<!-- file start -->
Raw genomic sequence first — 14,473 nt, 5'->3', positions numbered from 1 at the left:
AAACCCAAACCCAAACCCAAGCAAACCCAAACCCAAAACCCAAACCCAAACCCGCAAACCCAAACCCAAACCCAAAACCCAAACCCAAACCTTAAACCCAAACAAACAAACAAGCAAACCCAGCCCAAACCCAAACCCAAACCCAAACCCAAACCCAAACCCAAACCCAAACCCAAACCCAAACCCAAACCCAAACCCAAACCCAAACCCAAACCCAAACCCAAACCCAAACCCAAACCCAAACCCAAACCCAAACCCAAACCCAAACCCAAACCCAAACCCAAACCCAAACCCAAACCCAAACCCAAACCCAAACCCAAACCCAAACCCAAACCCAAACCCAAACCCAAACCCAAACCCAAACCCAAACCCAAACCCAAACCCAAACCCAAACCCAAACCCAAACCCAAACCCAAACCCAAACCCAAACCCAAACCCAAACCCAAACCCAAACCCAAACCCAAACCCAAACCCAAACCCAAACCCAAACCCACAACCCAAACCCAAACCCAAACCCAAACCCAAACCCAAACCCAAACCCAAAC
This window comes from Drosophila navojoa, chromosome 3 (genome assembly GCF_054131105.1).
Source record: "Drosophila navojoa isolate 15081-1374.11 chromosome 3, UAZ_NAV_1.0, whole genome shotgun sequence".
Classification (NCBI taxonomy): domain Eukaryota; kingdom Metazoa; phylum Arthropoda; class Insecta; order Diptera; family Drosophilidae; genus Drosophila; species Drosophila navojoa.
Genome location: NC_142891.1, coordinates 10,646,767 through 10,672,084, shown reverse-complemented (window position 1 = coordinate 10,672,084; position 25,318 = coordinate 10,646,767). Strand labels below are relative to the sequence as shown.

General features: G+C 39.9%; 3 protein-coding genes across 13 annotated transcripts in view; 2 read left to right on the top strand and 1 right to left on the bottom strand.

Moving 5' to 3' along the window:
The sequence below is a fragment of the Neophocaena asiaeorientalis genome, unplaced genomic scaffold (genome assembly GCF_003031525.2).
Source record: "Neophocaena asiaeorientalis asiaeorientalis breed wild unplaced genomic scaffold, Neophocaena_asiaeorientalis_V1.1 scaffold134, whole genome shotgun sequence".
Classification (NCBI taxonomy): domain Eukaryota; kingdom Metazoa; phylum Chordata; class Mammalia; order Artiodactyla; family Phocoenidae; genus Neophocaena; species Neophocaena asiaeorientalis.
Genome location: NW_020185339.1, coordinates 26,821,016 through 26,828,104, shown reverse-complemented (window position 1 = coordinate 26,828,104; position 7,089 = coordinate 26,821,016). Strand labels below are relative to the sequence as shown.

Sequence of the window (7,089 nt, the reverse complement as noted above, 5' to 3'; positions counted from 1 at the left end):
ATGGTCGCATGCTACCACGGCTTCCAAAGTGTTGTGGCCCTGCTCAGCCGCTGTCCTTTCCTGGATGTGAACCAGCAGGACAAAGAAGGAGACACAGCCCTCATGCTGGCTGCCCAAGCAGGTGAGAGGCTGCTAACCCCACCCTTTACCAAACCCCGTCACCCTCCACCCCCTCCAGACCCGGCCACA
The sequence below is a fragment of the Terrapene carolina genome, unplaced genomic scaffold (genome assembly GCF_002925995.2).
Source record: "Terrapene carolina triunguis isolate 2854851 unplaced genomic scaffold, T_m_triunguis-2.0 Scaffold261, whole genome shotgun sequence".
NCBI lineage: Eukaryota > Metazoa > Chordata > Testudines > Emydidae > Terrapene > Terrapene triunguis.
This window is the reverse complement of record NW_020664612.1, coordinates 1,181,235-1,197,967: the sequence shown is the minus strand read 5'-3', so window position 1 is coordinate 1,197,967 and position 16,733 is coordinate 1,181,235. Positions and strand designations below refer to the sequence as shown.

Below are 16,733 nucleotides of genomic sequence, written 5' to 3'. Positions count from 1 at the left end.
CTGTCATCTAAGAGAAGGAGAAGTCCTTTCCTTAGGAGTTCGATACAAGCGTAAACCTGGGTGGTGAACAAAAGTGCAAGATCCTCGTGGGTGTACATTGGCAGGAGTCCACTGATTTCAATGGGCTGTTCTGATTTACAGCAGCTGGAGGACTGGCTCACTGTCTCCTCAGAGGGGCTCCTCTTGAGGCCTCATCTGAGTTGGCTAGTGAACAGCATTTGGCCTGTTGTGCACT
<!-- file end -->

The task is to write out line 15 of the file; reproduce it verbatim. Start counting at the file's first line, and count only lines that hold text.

The sequence below is a fragment of the Terrapene carolina genome, unplaced genomic scaffold (genome assembly GCF_002925995.2).